"Had I accepted an appointment to Annapolis," she told anyone who would listen, "I would have spent four years as Midshipman Shipman. At the time, Marshall, the guy I was dating, was in training to become a US marshal. The only person we would not have been embarrassed to be introduced to at the time was then UN Secretary General Boutros Boutros Ghali. It was a real Catch 22. And don't ask who my favorite character was in that," she added.

At the time of her apprehension, Ms. Nowak had been observed dropping several items that later proved to be a wig and BB gun into a trash can. Also in her possession were a steel mallet, a 4-inch folding knife, 4 feet of rubber tubing and plastic garbage bags. A pepper spray canister was subsequently retrieved from Ms. Nowak's parked car, along with an Easy Bake Oven. The oven was immediately turned over to airport TSA representatives for further analysis.

"Thank goodness she didn't get her hands on one of those Vulcan phasers or plasma pistols," Ms. Shipman told authorities. As it is, I wouldn't have even made it to the parking lot
toll booth, had it not been for the after-market deflector shield the Airforce installed on my Ford Fusion as a precaution.

Prosecutors had asked that the celestial crime suspect be denied bail on the grounds that the pepper spray, folding knife, BB gun, steel mallet, rubber tubing, large garbage bags, wig and package of adult diapers showed evidence of prior intent - although they still refuse to speculate of what. Authorities have investigated and found nothing to the Navy captain's explanation that she had been on her way to a Science Fair. However, after extensive recent questioning, she confessed that the adult diaper worn on her 900-mile drive from Houston to Orlando had not been to preclude the need for rest stops as had been widely reported She said the diaper was a safeguard in the event the only rest stops turned out to be Taco Bells.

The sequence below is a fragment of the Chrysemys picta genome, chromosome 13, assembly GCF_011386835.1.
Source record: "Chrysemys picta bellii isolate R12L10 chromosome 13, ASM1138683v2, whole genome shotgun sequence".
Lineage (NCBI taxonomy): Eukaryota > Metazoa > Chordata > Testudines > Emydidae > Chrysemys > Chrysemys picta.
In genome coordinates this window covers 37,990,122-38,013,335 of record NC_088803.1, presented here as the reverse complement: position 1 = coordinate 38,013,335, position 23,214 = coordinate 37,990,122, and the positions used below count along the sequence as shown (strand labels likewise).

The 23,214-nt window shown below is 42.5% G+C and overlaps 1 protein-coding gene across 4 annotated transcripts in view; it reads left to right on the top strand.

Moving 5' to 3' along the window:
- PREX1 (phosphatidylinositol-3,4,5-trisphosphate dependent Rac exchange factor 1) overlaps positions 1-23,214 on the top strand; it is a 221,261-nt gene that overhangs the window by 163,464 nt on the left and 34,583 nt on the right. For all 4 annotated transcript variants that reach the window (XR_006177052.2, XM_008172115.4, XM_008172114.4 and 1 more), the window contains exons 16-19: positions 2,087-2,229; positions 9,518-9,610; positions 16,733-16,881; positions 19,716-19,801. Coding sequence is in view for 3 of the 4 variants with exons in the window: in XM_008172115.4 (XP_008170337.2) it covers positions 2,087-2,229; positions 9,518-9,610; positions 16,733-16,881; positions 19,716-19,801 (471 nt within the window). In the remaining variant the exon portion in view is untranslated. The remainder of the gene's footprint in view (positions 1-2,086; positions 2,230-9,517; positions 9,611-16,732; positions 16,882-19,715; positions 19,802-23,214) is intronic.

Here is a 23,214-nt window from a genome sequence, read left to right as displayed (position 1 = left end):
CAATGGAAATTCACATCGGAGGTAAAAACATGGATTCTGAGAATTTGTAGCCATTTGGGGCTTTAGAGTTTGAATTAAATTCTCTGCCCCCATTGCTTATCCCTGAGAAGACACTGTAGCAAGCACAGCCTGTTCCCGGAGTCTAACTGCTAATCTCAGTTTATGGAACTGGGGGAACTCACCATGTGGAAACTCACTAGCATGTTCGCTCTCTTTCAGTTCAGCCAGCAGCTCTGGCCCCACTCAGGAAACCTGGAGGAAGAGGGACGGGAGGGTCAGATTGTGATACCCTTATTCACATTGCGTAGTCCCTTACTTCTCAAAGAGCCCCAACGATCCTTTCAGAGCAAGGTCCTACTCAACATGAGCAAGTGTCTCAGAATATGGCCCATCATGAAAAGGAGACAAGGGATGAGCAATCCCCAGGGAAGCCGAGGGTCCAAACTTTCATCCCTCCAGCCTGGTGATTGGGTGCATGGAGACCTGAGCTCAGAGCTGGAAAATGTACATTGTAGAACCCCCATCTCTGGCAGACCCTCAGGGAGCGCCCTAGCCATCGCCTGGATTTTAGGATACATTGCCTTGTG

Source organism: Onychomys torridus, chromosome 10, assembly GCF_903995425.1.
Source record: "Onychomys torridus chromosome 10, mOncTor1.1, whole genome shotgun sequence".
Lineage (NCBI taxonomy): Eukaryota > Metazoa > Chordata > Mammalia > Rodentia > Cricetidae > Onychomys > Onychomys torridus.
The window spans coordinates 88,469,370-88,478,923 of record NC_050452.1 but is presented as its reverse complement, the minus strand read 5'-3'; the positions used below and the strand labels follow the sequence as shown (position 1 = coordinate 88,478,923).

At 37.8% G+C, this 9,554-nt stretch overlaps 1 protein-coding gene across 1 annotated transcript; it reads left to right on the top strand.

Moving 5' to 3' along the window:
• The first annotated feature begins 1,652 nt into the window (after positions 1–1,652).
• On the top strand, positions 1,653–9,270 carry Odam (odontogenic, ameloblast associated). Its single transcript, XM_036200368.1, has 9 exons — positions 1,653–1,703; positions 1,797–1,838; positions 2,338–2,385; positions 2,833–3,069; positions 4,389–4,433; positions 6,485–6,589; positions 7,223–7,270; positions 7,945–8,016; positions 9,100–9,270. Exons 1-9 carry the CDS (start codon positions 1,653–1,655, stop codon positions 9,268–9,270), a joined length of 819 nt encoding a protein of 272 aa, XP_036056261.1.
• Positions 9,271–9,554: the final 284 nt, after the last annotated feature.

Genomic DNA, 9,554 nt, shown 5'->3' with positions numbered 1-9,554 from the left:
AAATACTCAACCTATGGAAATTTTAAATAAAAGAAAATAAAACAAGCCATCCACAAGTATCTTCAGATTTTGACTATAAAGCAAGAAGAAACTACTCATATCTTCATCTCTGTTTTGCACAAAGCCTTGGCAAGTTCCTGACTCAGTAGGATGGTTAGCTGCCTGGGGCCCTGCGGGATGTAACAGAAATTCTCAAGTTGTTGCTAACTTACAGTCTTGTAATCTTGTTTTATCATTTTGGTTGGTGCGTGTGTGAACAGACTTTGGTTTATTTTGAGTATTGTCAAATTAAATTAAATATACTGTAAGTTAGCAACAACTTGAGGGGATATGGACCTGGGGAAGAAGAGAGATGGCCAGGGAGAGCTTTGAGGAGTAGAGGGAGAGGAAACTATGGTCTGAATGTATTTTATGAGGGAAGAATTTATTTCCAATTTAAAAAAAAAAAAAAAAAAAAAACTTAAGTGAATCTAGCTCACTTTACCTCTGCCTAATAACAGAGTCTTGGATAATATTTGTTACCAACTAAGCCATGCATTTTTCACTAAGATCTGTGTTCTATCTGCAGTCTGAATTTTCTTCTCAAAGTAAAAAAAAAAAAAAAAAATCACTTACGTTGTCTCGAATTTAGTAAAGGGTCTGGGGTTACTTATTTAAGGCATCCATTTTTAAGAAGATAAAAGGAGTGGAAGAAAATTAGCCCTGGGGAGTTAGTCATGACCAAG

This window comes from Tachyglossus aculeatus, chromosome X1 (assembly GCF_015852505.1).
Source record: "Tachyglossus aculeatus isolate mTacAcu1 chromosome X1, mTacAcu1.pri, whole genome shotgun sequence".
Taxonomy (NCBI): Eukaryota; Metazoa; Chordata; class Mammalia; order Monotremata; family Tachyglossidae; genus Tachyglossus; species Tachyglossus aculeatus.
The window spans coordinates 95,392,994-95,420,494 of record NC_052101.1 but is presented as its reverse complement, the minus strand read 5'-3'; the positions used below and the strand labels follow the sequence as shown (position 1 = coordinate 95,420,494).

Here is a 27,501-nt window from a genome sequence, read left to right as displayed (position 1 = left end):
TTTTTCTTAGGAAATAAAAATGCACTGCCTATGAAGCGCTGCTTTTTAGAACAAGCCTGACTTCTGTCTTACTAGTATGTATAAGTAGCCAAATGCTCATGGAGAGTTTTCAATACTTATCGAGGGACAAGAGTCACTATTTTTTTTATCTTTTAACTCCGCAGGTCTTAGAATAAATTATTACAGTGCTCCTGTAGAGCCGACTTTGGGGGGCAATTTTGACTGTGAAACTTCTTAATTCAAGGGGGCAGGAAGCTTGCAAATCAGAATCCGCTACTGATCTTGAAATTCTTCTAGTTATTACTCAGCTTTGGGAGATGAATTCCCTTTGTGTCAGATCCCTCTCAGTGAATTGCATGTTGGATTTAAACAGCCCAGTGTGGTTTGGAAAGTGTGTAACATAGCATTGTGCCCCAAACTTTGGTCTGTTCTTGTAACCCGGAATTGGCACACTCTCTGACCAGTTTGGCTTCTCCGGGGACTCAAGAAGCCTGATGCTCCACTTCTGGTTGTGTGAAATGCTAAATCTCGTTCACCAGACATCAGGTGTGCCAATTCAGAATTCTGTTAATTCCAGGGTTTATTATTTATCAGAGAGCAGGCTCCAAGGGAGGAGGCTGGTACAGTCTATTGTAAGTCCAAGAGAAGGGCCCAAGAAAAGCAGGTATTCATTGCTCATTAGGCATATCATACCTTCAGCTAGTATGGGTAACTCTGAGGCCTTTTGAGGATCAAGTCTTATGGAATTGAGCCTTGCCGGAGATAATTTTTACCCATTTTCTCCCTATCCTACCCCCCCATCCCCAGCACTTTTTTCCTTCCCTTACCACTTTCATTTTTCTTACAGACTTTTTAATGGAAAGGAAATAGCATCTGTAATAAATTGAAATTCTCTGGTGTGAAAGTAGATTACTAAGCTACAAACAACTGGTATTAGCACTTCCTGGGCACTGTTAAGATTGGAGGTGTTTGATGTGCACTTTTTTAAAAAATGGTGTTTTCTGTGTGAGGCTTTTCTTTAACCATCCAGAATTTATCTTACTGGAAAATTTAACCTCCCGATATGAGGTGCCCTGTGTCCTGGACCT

Following the arrest, authorities cited further incriminating evidence found in the space suspect's vehicle including a Mapquest itinerary from Houston to Orlando, a handwritten map to Captain Shipman's home, and email exchanges between Captain Shipman and Commander Oefelein . They also said some emails sent by Captain Novak herself to actor Robert Blake on the West Coast and a Ms. Amy Fisher on Long Island, New York seemed suspicious in nature.

The prosecution had requested Ms. Nowak be held in remand on the grounds that she posed a flight risk from the planet in order to avoid trial and possible punishment. In an effort to revoke bail, they have now introduced a photograph said to be of the space suspect disguised as a cosmonaut. In the meantime, Ms. Nowak remains outfitted with a GPS ankle monitor that would notify authorities immediately if she were to come anywhere within 47 light years of her alleged intended victim - or George Clooney.

At the time of her arrest, Ms. Nowak, age 43 and the mother of three, told police that her involvement with Commander Oefelein had been "more than a working relationship but less than a romantic relationship." Investigators have now determined what she meant was it was pretty much just sex.

The astronaut had recently separated after 19 years of marriage from her husband, who also works for NASA in Mission Control. Friends began to suspect the relationship was deteriorating last November, when police were called to their Houston home after neighbors reported hearing the sound of dishes being thrown. NASA investigated, but said it had always considered reports of flying saucers to be questionable.

It was speculated the woman's obsession with Oefelein had become so all encompassing that she specifically selected Mr. Lykkebak as her attorney, hoping the excessive number of "k's" in his last name might somehow balance out the ridiculous number of "e's" in Oefelien's. The attorney did confirm the relationship began innocently enough after the Space Shuttle pilot had been mistakenly introduced to Ms. Novak as a Commander "Federlein."